A unique event, a common topic

A fellow author on LinkedIn has congratulated me on my choice of a unique event for my novel. Yes, of course he's right, the Paris Commune was unique, as the first (briefly) successful uprising in a modern, capitalist society. Urban revolt has been occurring almost since there have been cities, and there were immediate precedents in France: 1789, 1830, 1848. But the context had changed so much by the late 19th century (France was multi-continental imperial power, its major cities now included big industrial proletariats, communications had advanced enormously, and Paris itself had become "the capital of the 19th century" in Walter Benjamin's famous phrase), and running such a huge city had become so complex, that the communards had to invent everything as they went along.

What is not unique is my choice of subject matter. Like any powerful, dramatic event, the Commune has attracted scores of novelists and probably thousands of historians. I'm reading a recent novel now,  Le cri du peuple, by Jean Vautrin. It's a lot of fun, fast moving and thoroughly researched, but not like what I'm aiming to do. But I'll say more about that after I finish Vautrin's novel — it's slow going for me (despite the speed of the action), mainly because Vautrin inserts so much underworld argot that I'm clicking on the dictionary every couple of paragraphs. At least, I'm learning a lot of vocabulary. But it will be hard to work it into conversation, unless I want to insult my French friends.

Vautrin has collaborated with illustrator Jacques Tardi to produce this marvelous bande dessiné, for which the two authors studied (among many other sources) the collection at the Musée de Saint-Denis, where I also have spent emotion-filled hours. For a video on this collaboration (in French), see "Le Cri du peuple" de Tardi et Vautrin - Vidéo Ina.fr.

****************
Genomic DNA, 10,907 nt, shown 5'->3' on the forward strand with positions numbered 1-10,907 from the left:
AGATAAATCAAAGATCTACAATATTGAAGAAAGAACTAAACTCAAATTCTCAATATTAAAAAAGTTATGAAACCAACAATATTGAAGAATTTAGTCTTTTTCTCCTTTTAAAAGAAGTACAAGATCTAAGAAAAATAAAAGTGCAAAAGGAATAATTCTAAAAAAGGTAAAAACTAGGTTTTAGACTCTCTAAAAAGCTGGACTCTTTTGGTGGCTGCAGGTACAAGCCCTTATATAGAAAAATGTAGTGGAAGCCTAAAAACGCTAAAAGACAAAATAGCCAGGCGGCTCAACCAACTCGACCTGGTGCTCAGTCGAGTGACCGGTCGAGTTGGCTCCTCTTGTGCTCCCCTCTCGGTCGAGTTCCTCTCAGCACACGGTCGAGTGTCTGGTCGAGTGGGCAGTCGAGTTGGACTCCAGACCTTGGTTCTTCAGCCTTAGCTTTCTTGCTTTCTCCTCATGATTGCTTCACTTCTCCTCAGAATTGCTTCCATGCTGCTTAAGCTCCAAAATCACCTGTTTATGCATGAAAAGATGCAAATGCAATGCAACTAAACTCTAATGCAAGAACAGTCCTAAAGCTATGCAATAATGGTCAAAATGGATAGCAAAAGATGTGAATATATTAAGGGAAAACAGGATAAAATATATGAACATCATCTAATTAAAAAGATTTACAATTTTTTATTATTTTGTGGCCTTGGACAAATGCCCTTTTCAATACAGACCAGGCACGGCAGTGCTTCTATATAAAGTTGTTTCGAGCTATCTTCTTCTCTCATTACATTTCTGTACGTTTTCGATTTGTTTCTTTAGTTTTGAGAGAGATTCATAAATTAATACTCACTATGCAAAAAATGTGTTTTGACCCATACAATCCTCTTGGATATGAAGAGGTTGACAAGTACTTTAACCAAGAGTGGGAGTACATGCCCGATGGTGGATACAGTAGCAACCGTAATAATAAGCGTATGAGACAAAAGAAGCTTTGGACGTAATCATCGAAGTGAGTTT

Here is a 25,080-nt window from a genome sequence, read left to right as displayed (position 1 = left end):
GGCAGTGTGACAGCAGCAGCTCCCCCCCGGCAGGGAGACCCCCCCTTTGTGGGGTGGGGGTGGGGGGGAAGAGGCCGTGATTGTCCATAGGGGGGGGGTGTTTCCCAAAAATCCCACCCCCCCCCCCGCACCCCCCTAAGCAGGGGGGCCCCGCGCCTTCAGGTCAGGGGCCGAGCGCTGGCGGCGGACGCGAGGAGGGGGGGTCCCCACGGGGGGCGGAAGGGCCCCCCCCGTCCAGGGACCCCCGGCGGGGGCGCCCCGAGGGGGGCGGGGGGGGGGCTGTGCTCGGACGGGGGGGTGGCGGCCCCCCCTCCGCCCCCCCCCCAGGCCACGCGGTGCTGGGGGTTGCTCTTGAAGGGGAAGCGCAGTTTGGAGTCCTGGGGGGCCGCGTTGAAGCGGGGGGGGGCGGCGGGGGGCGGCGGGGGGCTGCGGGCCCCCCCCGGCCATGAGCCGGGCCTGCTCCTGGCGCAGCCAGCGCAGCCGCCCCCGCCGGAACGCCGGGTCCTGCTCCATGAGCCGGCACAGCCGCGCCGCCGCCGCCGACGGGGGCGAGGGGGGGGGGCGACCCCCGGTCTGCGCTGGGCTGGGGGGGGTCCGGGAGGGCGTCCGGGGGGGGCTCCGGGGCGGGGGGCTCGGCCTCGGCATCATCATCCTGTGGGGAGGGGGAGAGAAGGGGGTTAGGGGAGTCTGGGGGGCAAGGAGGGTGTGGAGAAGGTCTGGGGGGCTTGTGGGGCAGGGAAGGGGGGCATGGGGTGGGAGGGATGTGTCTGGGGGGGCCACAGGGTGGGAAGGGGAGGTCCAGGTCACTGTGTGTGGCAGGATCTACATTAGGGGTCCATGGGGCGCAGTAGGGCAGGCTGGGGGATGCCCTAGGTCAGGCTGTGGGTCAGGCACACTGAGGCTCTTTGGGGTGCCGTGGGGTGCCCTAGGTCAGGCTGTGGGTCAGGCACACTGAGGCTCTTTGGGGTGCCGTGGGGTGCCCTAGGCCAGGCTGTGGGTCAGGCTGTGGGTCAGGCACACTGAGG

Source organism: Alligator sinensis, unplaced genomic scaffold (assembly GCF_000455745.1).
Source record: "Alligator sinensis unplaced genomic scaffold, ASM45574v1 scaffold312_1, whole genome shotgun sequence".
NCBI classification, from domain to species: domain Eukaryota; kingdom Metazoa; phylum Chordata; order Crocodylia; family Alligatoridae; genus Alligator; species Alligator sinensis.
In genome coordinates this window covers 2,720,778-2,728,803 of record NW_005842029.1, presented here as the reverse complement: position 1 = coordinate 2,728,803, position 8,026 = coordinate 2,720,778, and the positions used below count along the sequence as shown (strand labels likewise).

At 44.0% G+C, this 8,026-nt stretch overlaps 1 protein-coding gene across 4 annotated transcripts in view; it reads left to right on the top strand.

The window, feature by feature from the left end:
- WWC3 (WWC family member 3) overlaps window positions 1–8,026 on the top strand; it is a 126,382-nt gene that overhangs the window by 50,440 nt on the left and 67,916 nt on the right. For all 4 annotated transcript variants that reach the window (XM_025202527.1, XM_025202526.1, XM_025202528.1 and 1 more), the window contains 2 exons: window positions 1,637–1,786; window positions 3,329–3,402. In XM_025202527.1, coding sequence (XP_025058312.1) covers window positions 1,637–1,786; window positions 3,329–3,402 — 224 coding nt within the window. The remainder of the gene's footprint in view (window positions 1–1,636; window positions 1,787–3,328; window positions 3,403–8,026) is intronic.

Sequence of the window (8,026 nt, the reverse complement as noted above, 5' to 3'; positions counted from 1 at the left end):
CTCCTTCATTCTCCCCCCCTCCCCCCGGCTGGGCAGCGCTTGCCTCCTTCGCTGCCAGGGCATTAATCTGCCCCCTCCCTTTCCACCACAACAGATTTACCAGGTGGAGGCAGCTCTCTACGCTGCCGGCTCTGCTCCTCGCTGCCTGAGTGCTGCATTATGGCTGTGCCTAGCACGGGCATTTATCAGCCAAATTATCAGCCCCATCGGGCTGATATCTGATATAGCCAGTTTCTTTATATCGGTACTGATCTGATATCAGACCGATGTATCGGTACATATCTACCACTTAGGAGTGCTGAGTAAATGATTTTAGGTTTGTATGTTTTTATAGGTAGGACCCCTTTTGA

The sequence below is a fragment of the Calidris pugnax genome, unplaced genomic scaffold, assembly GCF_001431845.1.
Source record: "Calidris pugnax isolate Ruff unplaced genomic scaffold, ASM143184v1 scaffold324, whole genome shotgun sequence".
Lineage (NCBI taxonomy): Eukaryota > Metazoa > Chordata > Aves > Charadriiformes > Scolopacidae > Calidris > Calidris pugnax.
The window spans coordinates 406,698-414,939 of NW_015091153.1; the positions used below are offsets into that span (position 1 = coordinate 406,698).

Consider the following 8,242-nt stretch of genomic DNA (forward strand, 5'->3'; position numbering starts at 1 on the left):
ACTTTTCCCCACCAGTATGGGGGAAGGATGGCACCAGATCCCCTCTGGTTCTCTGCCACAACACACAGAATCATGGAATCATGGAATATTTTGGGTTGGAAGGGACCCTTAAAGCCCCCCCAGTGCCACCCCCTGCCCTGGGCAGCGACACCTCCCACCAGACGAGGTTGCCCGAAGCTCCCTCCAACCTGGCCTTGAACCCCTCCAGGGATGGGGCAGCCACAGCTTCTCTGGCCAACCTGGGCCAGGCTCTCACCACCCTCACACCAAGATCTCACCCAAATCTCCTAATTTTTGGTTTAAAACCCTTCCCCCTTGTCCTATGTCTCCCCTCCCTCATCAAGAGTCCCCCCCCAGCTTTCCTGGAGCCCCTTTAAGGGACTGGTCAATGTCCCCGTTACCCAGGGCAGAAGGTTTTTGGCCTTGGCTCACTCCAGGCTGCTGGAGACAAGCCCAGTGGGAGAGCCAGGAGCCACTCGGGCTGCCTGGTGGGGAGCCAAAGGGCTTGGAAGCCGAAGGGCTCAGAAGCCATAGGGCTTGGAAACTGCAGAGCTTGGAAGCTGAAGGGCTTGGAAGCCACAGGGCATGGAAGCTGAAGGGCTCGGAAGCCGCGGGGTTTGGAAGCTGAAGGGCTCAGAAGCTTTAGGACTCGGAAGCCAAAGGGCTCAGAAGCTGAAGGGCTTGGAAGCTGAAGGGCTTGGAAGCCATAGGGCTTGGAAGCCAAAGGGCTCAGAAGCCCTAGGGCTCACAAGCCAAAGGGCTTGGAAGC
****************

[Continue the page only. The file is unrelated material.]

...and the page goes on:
Writing revolution

Gustave Courbet, pondering the art of revolution
As I've mentioned before, my next novel is about the Paris Commune of 1871. But not just about Paris or those 72 days of "people's power", but also about the possibilities, aspirations and contradictions in a revolutionary movement in a modern industrial capital and center of financial and military power. That is, it is also about us, today, whether in Cairo or New York or anywhere, and about the episode that has been a model for urban revolutions ever since.

So how's it going? I think I'm on track, but I'm not producing anything like 1,000 usable words of draft per day, which I think should be a reasonable quota. I hope to work up to that rhythm, though, once I work through my notes and tinkering with my outline. Meanwhile I'm still gathering more and more knowledge about Paris, French railroads, police, etc.

My novel starts with the lurch of my young protagonist, an apprentice bookbinder, from Lyon to Paris, by rail (his first trip anywhere), because he's decided to change his life — so I wanted to find out about the PLM (Paris-Lyon-Marseille or Méditerranée) line, tried but failed to get an 1870 timetable, did get an idea of how long it would take, am guessing about the fare (2 fr. 40 would be a day's wages for my guy) and the neighborhood where he would end up (3ême arrondissement, Gare de Lyon).

Why a bookbinder? Because that was one of the most politically engaged industries in the Commune. But why from Lyon? Because aside from Paris, Lyon was one of the most revolutionary cities in all France, especially in the silk industry, where women ovalistes had just formed the first feminine section of the International.

Another of my characters is a police official, and I've had to determine whether in the Sûreté (secret investigative police, staffed mainly by former criminals) or the Préfecture, and get some idea of how that was set up. For now, my character is a sous-préfet, meaning high-ranking but not at the top of the Préfecture. I already know (enough for my novel, probably) about the new police set-up under the Commune.

I'm delighted to be learning all this, but it doesn't make for rapid novel production. It does however enable me to understand the Commune in much greater complexity than we usually see.

To find out more about the Commune and to see some marvelous images, check out the blog of writer Yves Fey:

The Commune | YVES FEY